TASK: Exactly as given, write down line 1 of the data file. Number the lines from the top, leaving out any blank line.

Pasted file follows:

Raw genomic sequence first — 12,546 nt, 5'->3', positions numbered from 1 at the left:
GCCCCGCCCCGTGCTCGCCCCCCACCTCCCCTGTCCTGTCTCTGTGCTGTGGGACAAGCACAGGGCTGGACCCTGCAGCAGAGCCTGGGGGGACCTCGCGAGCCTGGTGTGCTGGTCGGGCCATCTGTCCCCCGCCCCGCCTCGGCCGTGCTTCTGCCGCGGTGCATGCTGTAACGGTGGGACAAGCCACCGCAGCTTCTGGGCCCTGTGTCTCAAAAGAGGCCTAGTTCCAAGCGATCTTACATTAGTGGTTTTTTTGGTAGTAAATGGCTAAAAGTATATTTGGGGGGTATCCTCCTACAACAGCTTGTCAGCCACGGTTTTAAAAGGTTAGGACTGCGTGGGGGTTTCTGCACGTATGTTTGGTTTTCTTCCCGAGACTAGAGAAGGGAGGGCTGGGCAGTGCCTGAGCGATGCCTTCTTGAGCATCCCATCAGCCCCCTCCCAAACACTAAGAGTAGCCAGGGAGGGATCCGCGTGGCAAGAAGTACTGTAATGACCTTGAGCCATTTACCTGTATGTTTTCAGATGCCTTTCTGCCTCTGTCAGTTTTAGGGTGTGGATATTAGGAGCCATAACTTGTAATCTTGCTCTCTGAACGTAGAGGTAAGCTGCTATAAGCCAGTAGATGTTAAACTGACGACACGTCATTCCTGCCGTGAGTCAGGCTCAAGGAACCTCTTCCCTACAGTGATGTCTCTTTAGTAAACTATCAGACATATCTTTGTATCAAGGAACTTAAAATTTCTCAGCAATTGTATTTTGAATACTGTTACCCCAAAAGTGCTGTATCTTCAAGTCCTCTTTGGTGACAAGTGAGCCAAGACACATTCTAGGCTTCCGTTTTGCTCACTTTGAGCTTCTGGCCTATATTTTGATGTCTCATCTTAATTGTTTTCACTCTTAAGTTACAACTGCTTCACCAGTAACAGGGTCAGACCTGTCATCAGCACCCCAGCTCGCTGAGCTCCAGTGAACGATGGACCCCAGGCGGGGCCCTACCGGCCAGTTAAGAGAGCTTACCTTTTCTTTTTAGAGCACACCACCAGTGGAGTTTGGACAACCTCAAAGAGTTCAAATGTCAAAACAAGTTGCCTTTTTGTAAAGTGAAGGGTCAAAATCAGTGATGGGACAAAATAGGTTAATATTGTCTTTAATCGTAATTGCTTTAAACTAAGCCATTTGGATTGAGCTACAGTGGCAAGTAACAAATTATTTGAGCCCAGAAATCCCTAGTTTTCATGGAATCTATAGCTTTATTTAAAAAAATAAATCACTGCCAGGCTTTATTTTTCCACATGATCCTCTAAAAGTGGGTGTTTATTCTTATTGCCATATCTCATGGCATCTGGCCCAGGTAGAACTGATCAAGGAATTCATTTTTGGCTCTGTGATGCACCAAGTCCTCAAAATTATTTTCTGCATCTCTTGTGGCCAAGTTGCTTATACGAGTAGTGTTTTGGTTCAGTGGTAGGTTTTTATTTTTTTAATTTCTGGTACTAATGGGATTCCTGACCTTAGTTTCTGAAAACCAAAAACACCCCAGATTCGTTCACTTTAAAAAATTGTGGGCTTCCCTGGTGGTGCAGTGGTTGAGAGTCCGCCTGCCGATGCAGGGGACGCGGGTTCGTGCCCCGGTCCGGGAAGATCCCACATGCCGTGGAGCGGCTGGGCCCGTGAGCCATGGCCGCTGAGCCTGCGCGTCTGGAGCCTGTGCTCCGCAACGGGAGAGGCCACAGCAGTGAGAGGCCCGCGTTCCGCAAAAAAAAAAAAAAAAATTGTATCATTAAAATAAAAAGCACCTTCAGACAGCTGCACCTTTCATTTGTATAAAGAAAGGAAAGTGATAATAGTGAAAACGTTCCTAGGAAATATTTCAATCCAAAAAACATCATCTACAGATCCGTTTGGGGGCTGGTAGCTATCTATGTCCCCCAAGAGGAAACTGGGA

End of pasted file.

Raw genomic sequence first — 12,546 nt, 5'->3', positions numbered from 1 at the left: